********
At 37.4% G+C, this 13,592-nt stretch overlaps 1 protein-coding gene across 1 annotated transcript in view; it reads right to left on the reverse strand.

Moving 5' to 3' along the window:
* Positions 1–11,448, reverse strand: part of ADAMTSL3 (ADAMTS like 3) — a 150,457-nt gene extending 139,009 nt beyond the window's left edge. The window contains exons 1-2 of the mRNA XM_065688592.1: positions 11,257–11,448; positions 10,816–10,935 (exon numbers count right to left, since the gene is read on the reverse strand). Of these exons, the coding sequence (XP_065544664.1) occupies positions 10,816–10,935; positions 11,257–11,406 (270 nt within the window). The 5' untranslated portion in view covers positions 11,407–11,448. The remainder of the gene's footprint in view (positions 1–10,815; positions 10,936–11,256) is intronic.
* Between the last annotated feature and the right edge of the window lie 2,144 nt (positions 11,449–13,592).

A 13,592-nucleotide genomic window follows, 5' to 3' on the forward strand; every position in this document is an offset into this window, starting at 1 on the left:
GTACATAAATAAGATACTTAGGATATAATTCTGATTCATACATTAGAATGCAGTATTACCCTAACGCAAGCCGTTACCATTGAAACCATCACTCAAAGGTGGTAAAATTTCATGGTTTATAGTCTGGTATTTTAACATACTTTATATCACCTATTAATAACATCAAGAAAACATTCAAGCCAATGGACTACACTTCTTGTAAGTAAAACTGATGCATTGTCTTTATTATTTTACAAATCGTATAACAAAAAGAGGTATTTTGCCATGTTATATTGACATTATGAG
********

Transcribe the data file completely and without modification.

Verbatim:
At 37.4% G+C, this 13,592-nt stretch overlaps 1 protein-coding gene across 1 annotated transcript in view; it reads right to left on the reverse strand.

Moving 5' to 3' along the window:
* Positions 1–11,448, reverse strand: part of ADAMTSL3 (ADAMTS like 3) — a 150,457-nt gene extending 139,009 nt beyond the window's left edge. The window contains exons 1-2 of the mRNA XM_065688592.1: positions 11,257–11,448; positions 10,816–10,935 (exon numbers count right to left, since the gene is read on the reverse strand). Of these exons, the coding sequence (XP_065544664.1) occupies positions 10,816–10,935; positions 11,257–11,406 (270 nt within the window). The 5' untranslated portion in view covers positions 11,407–11,448. The remainder of the gene's footprint in view (positions 1–10,815; positions 10,936–11,256) is intronic.
* Between the last annotated feature and the right edge of the window lie 2,144 nt (positions 11,449–13,592).

A 13,592-nucleotide genomic window follows, 5' to 3' on the forward strand; every position in this document is an offset into this window, starting at 1 on the left:
GTACATAAATAAGATACTTAGGATATAATTCTGATTCATACATTAGAATGCAGTATTACCCTAACGCAAGCCGTTACCATTGAAACCATCACTCAAAGGTGGTAAAATTTCATGGTTTATAGTCTGGTATTTTAACATACTTTATATCACCTATTAATAACATCAAGAAAACATTCAAGCCAATGGACTACACTTCTTGTAAGTAAAACTGATGCATTGTCTTTATTATTTTACAAATCGTATAACAAAAAGAGGTATTTTGCCATGTTATATTGACATTATGAG